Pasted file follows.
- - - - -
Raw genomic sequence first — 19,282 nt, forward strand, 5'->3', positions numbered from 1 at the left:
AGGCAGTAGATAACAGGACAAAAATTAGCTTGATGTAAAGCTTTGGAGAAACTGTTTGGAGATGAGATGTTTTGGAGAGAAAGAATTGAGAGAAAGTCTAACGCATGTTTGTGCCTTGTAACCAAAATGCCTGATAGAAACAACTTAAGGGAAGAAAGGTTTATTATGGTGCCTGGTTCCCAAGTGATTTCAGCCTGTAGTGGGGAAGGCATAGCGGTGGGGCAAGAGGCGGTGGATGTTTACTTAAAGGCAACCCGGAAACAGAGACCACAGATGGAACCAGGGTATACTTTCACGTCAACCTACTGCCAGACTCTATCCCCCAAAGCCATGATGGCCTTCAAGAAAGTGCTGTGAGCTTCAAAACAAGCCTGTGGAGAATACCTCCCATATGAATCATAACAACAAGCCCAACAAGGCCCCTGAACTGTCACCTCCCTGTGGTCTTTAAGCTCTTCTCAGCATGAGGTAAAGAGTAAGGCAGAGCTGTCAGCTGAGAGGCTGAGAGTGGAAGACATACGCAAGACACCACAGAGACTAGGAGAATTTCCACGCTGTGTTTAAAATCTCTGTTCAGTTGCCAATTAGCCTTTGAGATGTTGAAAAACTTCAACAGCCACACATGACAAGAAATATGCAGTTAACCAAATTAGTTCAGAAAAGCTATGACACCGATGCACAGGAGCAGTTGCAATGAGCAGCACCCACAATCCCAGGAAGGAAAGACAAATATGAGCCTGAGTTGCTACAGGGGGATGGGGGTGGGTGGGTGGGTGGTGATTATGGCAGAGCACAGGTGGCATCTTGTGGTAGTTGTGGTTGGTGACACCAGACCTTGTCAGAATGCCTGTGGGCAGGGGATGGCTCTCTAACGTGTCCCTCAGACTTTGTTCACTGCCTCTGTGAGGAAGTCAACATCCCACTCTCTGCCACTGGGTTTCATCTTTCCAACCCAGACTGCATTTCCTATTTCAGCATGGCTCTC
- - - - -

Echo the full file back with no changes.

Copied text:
Raw genomic sequence first — 19,282 nt, forward strand, 5'->3', positions numbered from 1 at the left:
AGGCAGTAGATAACAGGACAAAAATTAGCTTGATGTAAAGCTTTGGAGAAACTGTTTGGAGATGAGATGTTTTGGAGAGAAAGAATTGAGAGAAAGTCTAACGCATGTTTGTGCCTTGTAACCAAAATGCCTGATAGAAACAACTTAAGGGAAGAAAGGTTTATTATGGTGCCTGGTTCCCAAGTGATTTCAGCCTGTAGTGGGGAAGGCATAGCGGTGGGGCAAGAGGCGGTGGATGTTTACTTAAAGGCAACCCGGAAACAGAGACCACAGATGGAACCAGGGTATACTTTCACGTCAACCTACTGCCAGACTCTATCCCCCAAAGCCATGATGGCCTTCAAGAAAGTGCTGTGAGCTTCAAAACAAGCCTGTGGAGAATACCTCCCATATGAATCATAACAACAAGCCCAACAAGGCCCCTGAACTGTCACCTCCCTGTGGTCTTTAAGCTCTTCTCAGCATGAGGTAAAGAGTAAGGCAGAGCTGTCAGCTGAGAGGCTGAGAGTGGAAGACATACGCAAGACACCACAGAGACTAGGAGAATTTCCACGCTGTGTTTAAAATCTCTGTTCAGTTGCCAATTAGCCTTTGAGATGTTGAAAAACTTCAACAGCCACACATGACAAGAAATATGCAGTTAACCAAATTAGTTCAGAAAAGCTATGACACCGATGCACAGGAGCAGTTGCAATGAGCAGCACCCACAATCCCAGGAAGGAAAGACAAATATGAGCCTGAGTTGCTACAGGGGGATGGGGGTGGGTGGGTGGGTGGTGATTATGGCAGAGCACAGGTGGCATCTTGTGGTAGTTGTGGTTGGTGACACCAGACCTTGTCAGAATGCCTGTGGGCAGGGGATGGCTCTCTAACGTGTCCCTCAGACTTTGTTCACTGCCTCTGTGAGGAAGTCAACATCCCACTCTCTGCCACTGGGTTTCATCTTTCCAACCCAGACTGCATTTCCTATTTCAGCATGGCTCTC